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Renewable energy needs closer look

To the editor:

The proposed Hatfield solar plant is under considerable criticism, reminding me of countless other solar and wind projects stalled by angry residents. The effect on property values and views is understandable, but there is more at stake.

The year 2012 was the warmest year on record in the lower 48 states by a full degree. The extraction and burning of coal and fossil fuels causes pollution, health problems and irreversible changes to landscapes. Nuclear plants such as the Vermont Yankee are under fire as well, as they have the potential to be very dangerous.

The consequences are no longer years away. Droughts and storms exacerbated by climate extremes are causing suffering all around the world. Vermont Yankee’s permit has already expired. The National Resource Defense Council links air pollutants to 30 percent of cases of childhood asthma.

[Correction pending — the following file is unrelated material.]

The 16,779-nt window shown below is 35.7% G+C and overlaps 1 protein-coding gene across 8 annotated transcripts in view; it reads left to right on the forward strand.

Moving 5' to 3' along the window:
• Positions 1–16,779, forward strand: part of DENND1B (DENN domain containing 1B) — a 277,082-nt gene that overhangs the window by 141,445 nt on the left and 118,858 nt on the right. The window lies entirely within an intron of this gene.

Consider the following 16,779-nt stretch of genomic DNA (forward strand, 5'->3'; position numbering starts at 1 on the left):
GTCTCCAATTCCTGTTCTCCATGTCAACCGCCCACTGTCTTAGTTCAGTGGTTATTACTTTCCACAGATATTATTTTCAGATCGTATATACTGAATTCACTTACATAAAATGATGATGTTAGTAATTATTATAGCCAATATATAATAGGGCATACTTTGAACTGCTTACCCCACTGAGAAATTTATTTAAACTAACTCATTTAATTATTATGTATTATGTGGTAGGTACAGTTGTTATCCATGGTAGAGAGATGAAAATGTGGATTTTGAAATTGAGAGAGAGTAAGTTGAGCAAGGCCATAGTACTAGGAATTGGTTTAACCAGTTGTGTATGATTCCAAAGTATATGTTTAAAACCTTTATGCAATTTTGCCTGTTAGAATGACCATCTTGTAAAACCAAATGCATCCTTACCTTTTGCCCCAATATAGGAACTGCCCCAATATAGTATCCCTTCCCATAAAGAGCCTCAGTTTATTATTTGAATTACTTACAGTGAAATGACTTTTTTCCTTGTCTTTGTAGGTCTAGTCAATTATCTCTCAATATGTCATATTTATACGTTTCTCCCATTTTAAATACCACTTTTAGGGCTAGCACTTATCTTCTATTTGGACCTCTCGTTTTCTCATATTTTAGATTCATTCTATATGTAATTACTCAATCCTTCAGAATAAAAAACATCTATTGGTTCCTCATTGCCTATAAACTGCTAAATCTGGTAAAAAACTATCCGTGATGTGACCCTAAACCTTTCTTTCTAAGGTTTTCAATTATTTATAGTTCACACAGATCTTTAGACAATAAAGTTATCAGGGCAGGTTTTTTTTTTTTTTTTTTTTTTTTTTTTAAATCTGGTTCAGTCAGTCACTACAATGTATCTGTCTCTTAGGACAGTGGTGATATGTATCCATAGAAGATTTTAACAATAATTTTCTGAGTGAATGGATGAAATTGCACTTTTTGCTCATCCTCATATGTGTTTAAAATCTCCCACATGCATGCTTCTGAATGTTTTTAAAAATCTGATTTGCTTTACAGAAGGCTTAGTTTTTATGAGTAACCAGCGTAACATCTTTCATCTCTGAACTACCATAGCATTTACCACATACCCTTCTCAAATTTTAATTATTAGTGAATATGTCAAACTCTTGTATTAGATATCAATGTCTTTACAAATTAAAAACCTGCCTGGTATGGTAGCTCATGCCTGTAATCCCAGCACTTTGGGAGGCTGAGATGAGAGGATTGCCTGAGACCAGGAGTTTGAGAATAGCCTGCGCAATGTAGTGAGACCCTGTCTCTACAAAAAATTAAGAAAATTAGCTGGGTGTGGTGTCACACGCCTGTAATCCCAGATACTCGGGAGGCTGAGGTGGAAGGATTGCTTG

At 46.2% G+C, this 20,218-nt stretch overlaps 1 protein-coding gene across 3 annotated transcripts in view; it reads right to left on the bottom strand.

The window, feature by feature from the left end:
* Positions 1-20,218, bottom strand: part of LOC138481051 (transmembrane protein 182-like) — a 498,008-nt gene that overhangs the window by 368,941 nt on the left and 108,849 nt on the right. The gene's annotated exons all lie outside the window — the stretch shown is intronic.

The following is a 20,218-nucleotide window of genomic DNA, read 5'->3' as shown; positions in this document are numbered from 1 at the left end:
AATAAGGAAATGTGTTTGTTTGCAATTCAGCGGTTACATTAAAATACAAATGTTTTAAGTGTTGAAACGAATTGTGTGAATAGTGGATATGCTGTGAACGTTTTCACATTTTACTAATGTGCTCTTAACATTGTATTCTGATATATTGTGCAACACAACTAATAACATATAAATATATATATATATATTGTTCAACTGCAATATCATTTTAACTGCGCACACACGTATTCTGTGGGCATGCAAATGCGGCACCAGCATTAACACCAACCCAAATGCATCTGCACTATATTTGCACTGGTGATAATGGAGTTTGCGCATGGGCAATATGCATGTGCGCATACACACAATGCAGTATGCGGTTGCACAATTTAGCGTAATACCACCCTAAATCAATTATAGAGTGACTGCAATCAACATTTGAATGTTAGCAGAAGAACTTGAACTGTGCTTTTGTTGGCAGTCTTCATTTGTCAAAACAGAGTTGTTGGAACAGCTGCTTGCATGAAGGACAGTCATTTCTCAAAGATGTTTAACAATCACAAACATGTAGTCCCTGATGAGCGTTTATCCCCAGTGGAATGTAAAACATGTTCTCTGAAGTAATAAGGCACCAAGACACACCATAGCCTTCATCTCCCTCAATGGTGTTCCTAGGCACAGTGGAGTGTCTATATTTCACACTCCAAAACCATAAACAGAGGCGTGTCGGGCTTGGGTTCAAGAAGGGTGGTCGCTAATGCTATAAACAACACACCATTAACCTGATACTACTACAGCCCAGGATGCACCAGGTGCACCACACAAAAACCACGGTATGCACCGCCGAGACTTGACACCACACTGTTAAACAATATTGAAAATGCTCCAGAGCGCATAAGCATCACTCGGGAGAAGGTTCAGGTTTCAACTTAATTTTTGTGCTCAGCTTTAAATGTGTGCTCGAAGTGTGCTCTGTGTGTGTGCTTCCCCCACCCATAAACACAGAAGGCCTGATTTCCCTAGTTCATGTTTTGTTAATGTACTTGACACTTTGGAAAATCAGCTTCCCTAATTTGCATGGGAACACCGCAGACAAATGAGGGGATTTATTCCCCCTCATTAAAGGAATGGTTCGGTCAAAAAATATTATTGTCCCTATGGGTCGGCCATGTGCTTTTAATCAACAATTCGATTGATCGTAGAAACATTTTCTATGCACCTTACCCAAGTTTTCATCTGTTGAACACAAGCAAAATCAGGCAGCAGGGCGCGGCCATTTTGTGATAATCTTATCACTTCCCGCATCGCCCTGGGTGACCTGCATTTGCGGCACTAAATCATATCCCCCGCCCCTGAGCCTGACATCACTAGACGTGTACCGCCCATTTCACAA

This doesn’t just affect people in smoggy cities. Air quality is poor right here in the Pioneer Valley. The consequences of fossil fuels and nuclear dead zones last for hundreds or thousands of years.

The solution to these problems is renewable energy. It is not perfect, but we can’t afford to wait for a perfect option. I hope that communities will be more accepting of renewables in the short term, while continuing to look for even better, more efficient answers in long term.

The Hoosac wind farm in Florida and Monroe, the proposed solar farm in South Amherst and Cape Wind are fantastic examples of projects that are necessary steps toward a renewable future. As the third most densely populated state, we cannot hope to find vast uninhabited swaths of land where no one would see a wind or solar farm.

But with more people comes the need for more electricity. We need to make small dents wherever we can.

Jonathan Simonds


Legacy Comments1

It appears the writer has the wrong impression of the Hatfield residents who oppose the Hatfield power plants. No one I've talked to opjects to them. The only objection raised is that they be located outside of residential neighborhoods. No one wants a powerplant in their front yard!

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